I can't recommend enough that you visit Portland. Then go live somewhere livable. Portland is the most miserable place I've ever been. Lots of kitchy quirky crap, but only because the legions of artsy california rejects sits indoors all day thinking of ways to out weird each other. You can't plan anything, because there are no seasons - any given day could turn to a shitty grey mess. And when there is real weather, nobody is prepared and everything is shitty anyways.

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    Eat it You Nasty Pig.Eat it You Nasty Pig. tell homeland security 'we are the bomb'Registered User regular
    GnomeTank wrote: »
    It rains here, but it's not the kind of rain most people are used to. It's much more of a light mist, that you just sort of get used to. It certainly doesn't change your life patterns, you just learn to go out and do whatever when it's misting. Heck, I don't even really carry an umbrella anymore, I just deal.

    note that many out of towners find the constant (like, 9 months of the year) northwestern drizzle depressing, to wit:
    You can't plan anything, because there are no seasons - any given day could turn to a shitty grey mess. And when there is real weather, nobody is prepared and everything is shitty anyways.

    sure you can, you just go out in the rain. Also, you can't beat the summers up here, once they eventually arrive (it rained today, hooray for june.)

    Anyway, finding a place where there are lots of trees without fairly abundant rainfall may be a challenge.

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    GnomeTankGnomeTank What the what? Portland, OregonRegistered User regular
    Madpoet wrote: »
    I can't recommend enough that you visit Portland. Then go live somewhere livable. Portland is the most miserable place I've ever been. Lots of kitchy quirky crap, but only because the legions of artsy california rejects sits indoors all day thinking of ways to out weird each other. You can't plan anything, because there are no seasons - any given day could turn to a shitty grey mess. And when there is real weather, nobody is prepared and everything is shitty anyways.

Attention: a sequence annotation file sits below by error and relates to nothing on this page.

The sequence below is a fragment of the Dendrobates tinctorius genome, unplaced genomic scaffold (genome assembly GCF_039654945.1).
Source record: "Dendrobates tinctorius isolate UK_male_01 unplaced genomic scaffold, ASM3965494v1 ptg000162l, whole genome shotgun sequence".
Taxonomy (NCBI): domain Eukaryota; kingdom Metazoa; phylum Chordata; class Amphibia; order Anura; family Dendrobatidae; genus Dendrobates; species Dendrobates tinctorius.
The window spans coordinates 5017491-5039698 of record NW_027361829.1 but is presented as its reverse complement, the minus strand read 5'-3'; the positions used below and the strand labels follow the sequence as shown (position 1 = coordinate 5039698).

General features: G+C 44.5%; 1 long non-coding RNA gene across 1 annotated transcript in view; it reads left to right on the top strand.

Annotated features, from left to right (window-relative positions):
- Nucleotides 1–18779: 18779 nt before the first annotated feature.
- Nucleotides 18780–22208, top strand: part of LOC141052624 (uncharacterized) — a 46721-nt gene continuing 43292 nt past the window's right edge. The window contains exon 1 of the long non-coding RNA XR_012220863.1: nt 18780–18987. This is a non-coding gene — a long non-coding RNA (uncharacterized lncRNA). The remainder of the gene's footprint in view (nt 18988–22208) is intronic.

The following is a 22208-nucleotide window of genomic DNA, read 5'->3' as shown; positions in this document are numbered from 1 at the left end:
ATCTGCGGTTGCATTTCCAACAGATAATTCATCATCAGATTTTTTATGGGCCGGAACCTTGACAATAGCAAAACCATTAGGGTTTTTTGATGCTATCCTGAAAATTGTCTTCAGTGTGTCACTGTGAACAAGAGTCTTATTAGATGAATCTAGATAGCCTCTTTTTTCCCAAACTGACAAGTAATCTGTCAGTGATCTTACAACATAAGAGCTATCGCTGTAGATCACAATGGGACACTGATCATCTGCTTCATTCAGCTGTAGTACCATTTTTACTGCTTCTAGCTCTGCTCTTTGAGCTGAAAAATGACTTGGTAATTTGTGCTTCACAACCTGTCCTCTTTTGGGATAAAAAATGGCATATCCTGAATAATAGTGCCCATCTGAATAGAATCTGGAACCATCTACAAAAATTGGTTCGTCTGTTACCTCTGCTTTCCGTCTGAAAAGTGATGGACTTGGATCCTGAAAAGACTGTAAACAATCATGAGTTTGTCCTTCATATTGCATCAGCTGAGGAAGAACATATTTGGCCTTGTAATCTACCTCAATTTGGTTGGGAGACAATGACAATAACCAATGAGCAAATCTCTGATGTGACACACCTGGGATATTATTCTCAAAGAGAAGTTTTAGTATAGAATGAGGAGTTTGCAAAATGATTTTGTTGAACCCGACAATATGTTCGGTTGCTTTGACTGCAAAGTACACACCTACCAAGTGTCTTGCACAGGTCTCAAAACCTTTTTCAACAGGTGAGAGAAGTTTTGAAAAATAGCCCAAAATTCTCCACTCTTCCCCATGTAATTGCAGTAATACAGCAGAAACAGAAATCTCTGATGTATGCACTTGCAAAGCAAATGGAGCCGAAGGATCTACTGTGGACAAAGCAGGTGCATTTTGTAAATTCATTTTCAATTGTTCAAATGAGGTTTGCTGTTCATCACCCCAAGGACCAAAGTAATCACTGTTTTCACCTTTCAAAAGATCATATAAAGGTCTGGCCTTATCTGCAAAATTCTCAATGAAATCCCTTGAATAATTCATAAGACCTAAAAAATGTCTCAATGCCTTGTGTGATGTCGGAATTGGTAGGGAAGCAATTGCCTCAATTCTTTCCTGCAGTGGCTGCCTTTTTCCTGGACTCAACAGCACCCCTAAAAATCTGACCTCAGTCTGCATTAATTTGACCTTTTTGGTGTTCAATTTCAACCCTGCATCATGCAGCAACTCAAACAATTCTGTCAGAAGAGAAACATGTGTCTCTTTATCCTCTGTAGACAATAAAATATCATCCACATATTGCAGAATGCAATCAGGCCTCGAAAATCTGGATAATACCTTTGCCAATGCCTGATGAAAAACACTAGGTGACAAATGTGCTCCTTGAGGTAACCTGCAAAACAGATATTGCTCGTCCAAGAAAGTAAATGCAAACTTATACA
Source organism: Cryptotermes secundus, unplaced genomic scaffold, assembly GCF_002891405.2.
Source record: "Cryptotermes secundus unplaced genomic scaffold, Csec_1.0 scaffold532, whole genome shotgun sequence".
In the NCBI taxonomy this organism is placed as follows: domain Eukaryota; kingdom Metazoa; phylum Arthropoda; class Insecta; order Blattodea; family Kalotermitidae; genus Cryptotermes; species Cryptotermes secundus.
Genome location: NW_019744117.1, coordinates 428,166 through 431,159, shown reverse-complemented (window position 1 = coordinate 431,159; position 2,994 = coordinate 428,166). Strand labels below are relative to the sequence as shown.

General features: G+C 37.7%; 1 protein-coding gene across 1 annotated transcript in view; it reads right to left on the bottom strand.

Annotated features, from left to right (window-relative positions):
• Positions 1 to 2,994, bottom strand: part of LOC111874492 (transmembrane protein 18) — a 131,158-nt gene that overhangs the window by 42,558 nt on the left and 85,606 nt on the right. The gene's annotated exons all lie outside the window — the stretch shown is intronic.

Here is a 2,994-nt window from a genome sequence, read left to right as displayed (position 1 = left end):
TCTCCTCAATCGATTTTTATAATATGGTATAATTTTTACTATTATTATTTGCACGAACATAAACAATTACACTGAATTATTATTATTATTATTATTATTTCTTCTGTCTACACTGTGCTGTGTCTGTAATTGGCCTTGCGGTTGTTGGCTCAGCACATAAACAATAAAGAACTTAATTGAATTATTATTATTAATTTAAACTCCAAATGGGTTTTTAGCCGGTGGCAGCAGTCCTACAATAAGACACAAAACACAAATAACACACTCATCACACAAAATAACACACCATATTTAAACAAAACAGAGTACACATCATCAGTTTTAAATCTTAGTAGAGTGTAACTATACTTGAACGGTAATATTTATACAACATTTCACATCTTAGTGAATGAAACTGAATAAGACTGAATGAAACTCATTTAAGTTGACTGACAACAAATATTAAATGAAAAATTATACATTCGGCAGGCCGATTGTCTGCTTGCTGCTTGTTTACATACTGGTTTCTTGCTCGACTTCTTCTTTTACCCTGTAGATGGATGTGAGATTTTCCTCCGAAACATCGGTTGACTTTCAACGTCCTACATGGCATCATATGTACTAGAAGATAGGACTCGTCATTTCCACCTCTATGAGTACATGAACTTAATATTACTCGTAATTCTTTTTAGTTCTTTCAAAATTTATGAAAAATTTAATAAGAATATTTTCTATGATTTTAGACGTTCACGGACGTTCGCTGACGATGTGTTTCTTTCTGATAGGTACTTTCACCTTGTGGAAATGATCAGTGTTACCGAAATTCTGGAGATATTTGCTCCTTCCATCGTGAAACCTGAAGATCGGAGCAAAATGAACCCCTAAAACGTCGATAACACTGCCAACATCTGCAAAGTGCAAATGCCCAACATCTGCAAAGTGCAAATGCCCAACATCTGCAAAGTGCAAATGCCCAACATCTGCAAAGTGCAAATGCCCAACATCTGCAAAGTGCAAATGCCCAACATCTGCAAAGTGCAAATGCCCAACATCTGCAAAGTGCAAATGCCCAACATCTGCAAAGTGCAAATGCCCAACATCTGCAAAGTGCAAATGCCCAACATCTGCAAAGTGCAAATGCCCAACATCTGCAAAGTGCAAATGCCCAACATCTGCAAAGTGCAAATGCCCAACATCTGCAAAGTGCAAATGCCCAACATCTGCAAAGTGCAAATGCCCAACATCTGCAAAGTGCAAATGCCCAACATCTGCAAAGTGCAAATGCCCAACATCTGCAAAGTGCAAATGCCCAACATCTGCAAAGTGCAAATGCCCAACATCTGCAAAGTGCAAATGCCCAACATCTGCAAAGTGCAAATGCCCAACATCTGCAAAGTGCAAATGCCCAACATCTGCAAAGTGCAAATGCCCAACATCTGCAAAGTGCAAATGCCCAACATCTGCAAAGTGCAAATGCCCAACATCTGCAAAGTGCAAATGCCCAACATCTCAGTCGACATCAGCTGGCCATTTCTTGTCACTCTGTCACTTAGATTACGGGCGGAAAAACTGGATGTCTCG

Funny, I plan and execute things all the time here. I went hiking weekend before last, planned it three weeks out. Had my gear setup for both rain and sun, and it rained. That sure was impossible to do though, because it was a "shitty grey mess" outside. God, I guess I should have just stayed inside and been a wierdo...which no one actually does here.

    And good luck finding a place with forests and nature where it doesn't rain, a lot. Old conifer forests especially require a ton of rain.

    Sagroth wrote: »
    Oh c'mon FyreWulff, no one's gonna pay to visit Uranus.
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    JohnnyCacheJohnnyCache Starting Defense Place at the tableRegistered User regular
    Here in Laramie, WY is quite wonderful really. Once every 4 or 5 years we have a debilitating snow storm. The city is growing moderately so there are good deals to be had for housing. Only an hour to Fort Collins, CO, 2 hours to outskirts of Denver to the south. Forests and rivers to the east and west. Not much to the north haha.

    What kind of work are you looking to do? The University of Wyoming is by far the largest employer here, and if you are just looking for a job with benefits, you can definitely get one here.

    I'd also point out my childhood home of central Minnesota. Absolutely gorgeous. I don't know about job markets there though.

    hey there laramie forum dude

    I am from casper

    make sure to disclaim not to move to the rest of wyoming

    the rest of wyoming is butt, except jackson, which is 1% turf



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    davidsdurionsdavidsdurions Your Trusty Meatshield Panhandle NebraskaRegistered User regular
    Yeah, I should have been more direct there. I really like Laramie. Jackson is okay, but western Wyoming is just too far away from any other civilization. I like the fishing on the North Platte around Casper, but really that is all. No offense.

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    mtsmts Dr. Robot King Registered User regular
    well the NEvada side of the lake is way cheaper

    shockingly Pittsburgh or morgantown WV area fit in pretty well. super cheap cost of living and all of the laurel highlands to explore